Sidney N. Chernak, 96, helped ease racial strife as Southern principal

January 15, 2004|By Jonathan Bor | Jonathan Bor,SUN STAFF

Sidney N. Chernak, a longtime educator who helped ease racial strife after the integration of Baltimore's Southern High School in the 1950s, died Sunday of complications from pneumonia and heart failure. He was 96.

He was Southern's new principal in 1956 when hundreds of students stormed out of classes and threatened not to return in protest of the school's integration, which had begun two years earlier.

In a successful effort to bring calm, Mr. Chernak called on police to keep protesters off school property, then invited the students to return if they agreed to accept integration without further disruption. Most of the 264 students who walked out eventually returned.

"He felt integration was the correct thing, the right thing," said his son-in-law, Dr. Irvin Pollack of Baltimore. "More important, it was what was mandated by the school system and the government, and that's the way it should be. He made it easy for people who had trouble with it to adjust to it."

Mr. Chernak, who spent 41 years as a teacher and administrator in the city school system, worked for 63 years at the Jewish camps Airy and Louise in Maryland's Catoctin Mountains. Over the years, he served as counselor at the boys' camp, Airy, and as executive director of it and the girls' camp, Louise.

Edwin Cohen, who worked with Mr. Chernak at the camps for 35 years and thought of him as "a father," recalled, "We used to go out recruiting counselors, and he'd be able to say, `You are going to touch lives, and you'll never know what you can do for people.'"

Born in Baltimore, Mr. Chernak graduated from City College in 1926, and two years later from what was then the State Normal School at Towson. While at Towson, he fell in love with fellow student Helen Patz. At his death, they had been married 72 years.

"The two were sweethearts until the very last day," said their daughter, Marlene Pollack of Baltimore.

In 1928, he went to work as an elementary school teacher. Later, he would become principal of a grade school and Samuel Gompers General Vocational School.

Along the way, he earned a bachelor's degree in education from the Johns Hopkins University and a master's in personnel from Columbia University in New York. He was a faculty member at Loyola College and the Johns Hopkins University.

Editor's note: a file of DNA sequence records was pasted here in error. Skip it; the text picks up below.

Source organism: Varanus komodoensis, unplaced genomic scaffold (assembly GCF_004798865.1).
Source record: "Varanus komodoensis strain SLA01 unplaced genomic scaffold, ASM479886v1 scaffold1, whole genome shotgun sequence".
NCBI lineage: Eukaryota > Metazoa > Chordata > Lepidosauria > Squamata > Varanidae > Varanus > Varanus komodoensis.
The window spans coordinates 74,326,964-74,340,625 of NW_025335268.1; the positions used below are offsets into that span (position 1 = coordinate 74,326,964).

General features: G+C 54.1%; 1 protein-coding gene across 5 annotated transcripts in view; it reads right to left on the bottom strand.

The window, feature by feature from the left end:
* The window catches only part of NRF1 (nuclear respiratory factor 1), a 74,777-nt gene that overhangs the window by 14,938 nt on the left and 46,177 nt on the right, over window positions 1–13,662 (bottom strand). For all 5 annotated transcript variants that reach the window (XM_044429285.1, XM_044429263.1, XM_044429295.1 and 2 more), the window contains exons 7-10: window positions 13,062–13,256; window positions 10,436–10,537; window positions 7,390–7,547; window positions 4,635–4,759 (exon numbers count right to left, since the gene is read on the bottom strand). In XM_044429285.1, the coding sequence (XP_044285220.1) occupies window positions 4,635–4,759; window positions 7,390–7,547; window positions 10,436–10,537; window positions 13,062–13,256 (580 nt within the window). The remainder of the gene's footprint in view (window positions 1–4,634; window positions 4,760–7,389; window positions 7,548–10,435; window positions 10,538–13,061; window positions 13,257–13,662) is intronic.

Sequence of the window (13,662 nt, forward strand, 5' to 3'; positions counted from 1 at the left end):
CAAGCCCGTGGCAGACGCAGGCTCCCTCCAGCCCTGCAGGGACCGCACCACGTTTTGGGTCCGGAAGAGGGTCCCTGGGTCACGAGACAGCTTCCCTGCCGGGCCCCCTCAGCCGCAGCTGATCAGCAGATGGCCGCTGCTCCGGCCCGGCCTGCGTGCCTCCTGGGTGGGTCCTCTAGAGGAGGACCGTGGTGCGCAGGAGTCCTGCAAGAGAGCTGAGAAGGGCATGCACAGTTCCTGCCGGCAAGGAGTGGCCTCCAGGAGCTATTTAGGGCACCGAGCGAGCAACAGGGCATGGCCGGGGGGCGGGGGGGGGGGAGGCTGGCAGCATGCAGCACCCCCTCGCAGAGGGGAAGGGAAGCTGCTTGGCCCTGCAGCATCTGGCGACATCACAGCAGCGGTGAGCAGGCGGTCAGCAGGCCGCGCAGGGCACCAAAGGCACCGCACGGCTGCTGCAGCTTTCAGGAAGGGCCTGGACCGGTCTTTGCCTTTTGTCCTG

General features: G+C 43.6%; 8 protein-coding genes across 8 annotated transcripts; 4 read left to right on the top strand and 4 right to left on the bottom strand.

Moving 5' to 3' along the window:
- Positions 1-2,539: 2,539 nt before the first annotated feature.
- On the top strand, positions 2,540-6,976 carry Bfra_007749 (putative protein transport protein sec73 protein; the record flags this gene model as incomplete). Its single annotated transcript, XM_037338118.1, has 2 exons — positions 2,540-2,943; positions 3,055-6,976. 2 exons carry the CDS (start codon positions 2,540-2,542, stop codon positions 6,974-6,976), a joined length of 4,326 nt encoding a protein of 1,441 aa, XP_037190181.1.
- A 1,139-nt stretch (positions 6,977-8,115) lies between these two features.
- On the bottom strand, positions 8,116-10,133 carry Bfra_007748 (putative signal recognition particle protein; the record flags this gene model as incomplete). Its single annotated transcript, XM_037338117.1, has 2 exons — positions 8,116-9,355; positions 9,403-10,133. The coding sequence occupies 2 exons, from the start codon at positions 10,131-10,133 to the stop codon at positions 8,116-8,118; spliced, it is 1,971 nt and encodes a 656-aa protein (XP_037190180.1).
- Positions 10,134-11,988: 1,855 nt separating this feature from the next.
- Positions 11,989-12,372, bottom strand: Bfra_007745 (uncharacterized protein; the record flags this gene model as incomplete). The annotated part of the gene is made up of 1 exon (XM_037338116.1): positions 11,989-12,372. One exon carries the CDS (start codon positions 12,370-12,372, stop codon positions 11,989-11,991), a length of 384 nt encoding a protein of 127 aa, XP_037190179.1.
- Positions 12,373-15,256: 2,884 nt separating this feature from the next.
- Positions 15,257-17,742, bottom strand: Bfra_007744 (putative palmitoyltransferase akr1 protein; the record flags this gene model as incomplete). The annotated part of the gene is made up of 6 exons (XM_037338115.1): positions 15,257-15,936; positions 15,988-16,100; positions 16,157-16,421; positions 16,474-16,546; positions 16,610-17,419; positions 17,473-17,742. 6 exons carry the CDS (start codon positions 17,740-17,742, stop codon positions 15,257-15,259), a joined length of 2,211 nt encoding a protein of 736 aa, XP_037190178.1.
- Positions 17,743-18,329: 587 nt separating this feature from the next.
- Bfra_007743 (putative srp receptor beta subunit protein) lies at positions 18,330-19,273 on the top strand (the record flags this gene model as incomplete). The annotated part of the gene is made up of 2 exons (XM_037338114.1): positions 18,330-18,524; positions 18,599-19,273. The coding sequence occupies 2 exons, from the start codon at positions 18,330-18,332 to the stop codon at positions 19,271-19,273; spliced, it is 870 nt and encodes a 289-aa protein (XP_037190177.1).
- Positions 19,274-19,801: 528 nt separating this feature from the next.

By the time he was appointed principal of Southern in 1956, there were 150 African-American students among the 1,800 enrolled there. Just two years earlier, the enrollment of the first black students had touched off a student boycott.

When hundreds walked out of class that September, Mr. Chernak had police officers circle the school and order the students to return to classrooms immediately or leave the area. The city school superintendent, John H. Fischer, soon arrived and ordered the suspension of those still protesting.

But Mr. Chernak later said the suspended students could return if they arrived with a parent and had a conference with a teacher or administrator at any of 12 "interviewing stations" at the school. Mr. Chernak manned one of the tables.

"He was a very modest man, but he had a lot of self-confidence," said Mrs. Pollack. "When he saw a situation, he approached it from all sides. What was the correct thing to do on many levels, morally and in every aspect? I saw him do that over and over again with the integration, the support of his faculty, with concern for his children."

Southern then was known as a rough school where students were not expected to succeed, but Mr. Chernak, during his five years there, improved the athletic program and encouraged students to strive for more than their parents had achieved. The percentage of students applying to colleges steadily increased.

Mr. Chernak went on to become director of secondary education and assistant superintendent of city schools, retiring in 1969. He worked for the next 21 years as executive director of Camps Airy and Louise.

Among his many honors, Mr. Chernak received the Distinguished Alumni Award of Towson University and an honorary doctorate from Steed College in Tennessee. He was an active member of Beth Tfiloh Congregation in Pikesville. Camp Airy named a gym after him.

Services were held Tuesday.

In addition to his wife and daughter, Mr. Chernak is survived by a son, Theodore N. Chernak of Baltimore; nine grandchildren; and 18 great-grandchildren.

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